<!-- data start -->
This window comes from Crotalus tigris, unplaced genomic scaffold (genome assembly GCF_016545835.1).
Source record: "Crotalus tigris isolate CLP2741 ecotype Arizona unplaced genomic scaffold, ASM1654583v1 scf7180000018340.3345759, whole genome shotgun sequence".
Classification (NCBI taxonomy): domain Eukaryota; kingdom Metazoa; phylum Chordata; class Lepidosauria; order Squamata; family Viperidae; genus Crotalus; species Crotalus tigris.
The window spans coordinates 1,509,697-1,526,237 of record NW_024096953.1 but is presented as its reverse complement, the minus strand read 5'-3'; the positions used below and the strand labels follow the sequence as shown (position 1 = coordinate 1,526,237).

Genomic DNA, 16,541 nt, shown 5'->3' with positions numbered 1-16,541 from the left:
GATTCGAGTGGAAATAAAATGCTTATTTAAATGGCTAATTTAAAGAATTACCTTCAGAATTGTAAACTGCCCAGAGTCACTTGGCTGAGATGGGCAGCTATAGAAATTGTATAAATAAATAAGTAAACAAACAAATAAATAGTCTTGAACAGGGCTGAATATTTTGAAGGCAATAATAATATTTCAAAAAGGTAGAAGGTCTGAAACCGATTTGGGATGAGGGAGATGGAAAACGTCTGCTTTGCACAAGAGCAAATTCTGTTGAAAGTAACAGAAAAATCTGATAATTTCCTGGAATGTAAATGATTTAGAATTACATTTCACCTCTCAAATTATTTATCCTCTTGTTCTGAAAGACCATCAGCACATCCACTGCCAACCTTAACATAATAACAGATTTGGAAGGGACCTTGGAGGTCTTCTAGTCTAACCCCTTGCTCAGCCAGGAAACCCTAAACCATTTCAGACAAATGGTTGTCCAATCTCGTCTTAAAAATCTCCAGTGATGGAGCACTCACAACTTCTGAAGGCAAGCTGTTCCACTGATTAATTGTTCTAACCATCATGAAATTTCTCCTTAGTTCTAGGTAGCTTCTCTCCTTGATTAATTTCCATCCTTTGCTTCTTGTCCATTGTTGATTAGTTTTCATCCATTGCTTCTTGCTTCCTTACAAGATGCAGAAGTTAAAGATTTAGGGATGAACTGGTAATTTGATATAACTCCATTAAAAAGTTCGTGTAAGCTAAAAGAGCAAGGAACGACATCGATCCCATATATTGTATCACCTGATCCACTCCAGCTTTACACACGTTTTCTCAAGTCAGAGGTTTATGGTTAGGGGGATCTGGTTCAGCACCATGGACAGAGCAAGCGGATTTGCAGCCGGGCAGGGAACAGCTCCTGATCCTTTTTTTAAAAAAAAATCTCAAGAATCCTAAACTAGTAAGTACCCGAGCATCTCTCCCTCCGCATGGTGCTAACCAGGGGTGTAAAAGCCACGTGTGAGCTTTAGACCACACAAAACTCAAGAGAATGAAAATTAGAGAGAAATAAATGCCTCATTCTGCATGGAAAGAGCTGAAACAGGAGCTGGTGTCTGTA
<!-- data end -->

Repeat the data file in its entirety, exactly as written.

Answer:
This window comes from Crotalus tigris, unplaced genomic scaffold (genome assembly GCF_016545835.1).
Source record: "Crotalus tigris isolate CLP2741 ecotype Arizona unplaced genomic scaffold, ASM1654583v1 scf7180000018340.3345759, whole genome shotgun sequence".
Classification (NCBI taxonomy): domain Eukaryota; kingdom Metazoa; phylum Chordata; class Lepidosauria; order Squamata; family Viperidae; genus Crotalus; species Crotalus tigris.
The window spans coordinates 1,509,697-1,526,237 of record NW_024096953.1 but is presented as its reverse complement, the minus strand read 5'-3'; the positions used below and the strand labels follow the sequence as shown (position 1 = coordinate 1,526,237).

Genomic DNA, 16,541 nt, shown 5'->3' with positions numbered 1-16,541 from the left:
GATTCGAGTGGAAATAAAATGCTTATTTAAATGGCTAATTTAAAGAATTACCTTCAGAATTGTAAACTGCCCAGAGTCACTTGGCTGAGATGGGCAGCTATAGAAATTGTATAAATAAATAAGTAAACAAACAAATAAATAGTCTTGAACAGGGCTGAATATTTTGAAGGCAATAATAATATTTCAAAAAGGTAGAAGGTCTGAAACCGATTTGGGATGAGGGAGATGGAAAACGTCTGCTTTGCACAAGAGCAAATTCTGTTGAAAGTAACAGAAAAATCTGATAATTTCCTGGAATGTAAATGATTTAGAATTACATTTCACCTCTCAAATTATTTATCCTCTTGTTCTGAAAGACCATCAGCACATCCACTGCCAACCTTAACATAATAACAGATTTGGAAGGGACCTTGGAGGTCTTCTAGTCTAACCCCTTGCTCAGCCAGGAAACCCTAAACCATTTCAGACAAATGGTTGTCCAATCTCGTCTTAAAAATCTCCAGTGATGGAGCACTCACAACTTCTGAAGGCAAGCTGTTCCACTGATTAATTGTTCTAACCATCATGAAATTTCTCCTTAGTTCTAGGTAGCTTCTCTCCTTGATTAATTTCCATCCTTTGCTTCTTGTCCATTGTTGATTAGTTTTCATCCATTGCTTCTTGCTTCCTTACAAGATGCAGAAGTTAAAGATTTAGGGATGAACTGGTAATTTGATATAACTCCATTAAAAAGTTCGTGTAAGCTAAAAGAGCAAGGAACGACATCGATCCCATATATTGTATCACCTGATCCACTCCAGCTTTACACACGTTTTCTCAAGTCAGAGGTTTATGGTTAGGGGGATCTGGTTCAGCACCATGGACAGAGCAAGCGGATTTGCAGCCGGGCAGGGAACAGCTCCTGATCCTTTTTTTAAAAAAAAATCTCAAGAATCCTAAACTAGTAAGTACCCGAGCATCTCTCCCTCCGCATGGTGCTAACCAGGGGTGTAAAAGCCACGTGTGAGCTTTAGACCACACAAAACTCAAGAGAATGAAAATTAGAGAGAAATAAATGCCTCATTCTGCATGGAAAGAGCTGAAACAGGAGCTGGTGTCTGTA